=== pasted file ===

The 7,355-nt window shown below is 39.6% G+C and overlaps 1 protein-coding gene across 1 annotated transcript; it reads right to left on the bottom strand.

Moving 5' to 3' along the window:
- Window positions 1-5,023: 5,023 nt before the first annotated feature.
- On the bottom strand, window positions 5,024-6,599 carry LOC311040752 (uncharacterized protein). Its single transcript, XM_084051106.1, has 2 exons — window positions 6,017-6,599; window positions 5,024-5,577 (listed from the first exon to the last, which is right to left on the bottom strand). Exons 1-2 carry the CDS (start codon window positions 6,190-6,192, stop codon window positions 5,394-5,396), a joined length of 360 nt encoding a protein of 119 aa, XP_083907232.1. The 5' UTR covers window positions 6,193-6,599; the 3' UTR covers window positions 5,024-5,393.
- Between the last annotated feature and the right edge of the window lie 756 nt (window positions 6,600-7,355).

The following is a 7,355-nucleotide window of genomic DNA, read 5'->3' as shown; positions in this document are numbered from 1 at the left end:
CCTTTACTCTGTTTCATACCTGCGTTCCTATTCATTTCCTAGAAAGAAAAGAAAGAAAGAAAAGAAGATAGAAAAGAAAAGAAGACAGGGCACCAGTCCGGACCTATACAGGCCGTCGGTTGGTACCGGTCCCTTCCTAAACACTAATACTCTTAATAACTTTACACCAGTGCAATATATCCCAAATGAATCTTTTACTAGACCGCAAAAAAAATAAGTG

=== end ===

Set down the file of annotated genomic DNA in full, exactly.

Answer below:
The 7,355-nt window shown below is 39.6% G+C and overlaps 1 protein-coding gene across 1 annotated transcript; it reads right to left on the bottom strand.

Moving 5' to 3' along the window:
- Window positions 1-5,023: 5,023 nt before the first annotated feature.
- On the bottom strand, window positions 5,024-6,599 carry LOC311040752 (uncharacterized protein). Its single transcript, XM_084051106.1, has 2 exons — window positions 6,017-6,599; window positions 5,024-5,577 (listed from the first exon to the last, which is right to left on the bottom strand). Exons 1-2 carry the CDS (start codon window positions 6,190-6,192, stop codon window positions 5,394-5,396), a joined length of 360 nt encoding a protein of 119 aa, XP_083907232.1. The 5' UTR covers window positions 6,193-6,599; the 3' UTR covers window positions 5,024-5,393.
- Between the last annotated feature and the right edge of the window lie 756 nt (window positions 6,600-7,355).

The following is a 7,355-nucleotide window of genomic DNA, read 5'->3' as shown; positions in this document are numbered from 1 at the left end:
CCTTTACTCTGTTTCATACCTGCGTTCCTATTCATTTCCTAGAAAGAAAAGAAAGAAAGAAAAGAAGATAGAAAAGAAAAGAAGACAGGGCACCAGTCCGGACCTATACAGGCCGTCGGTTGGTACCGGTCCCTTCCTAAACACTAATACTCTTAATAACTTTACACCAGTGCAATATATCCCAAATGAATCTTTTACTAGACCGCAAAAAAAATAAGTG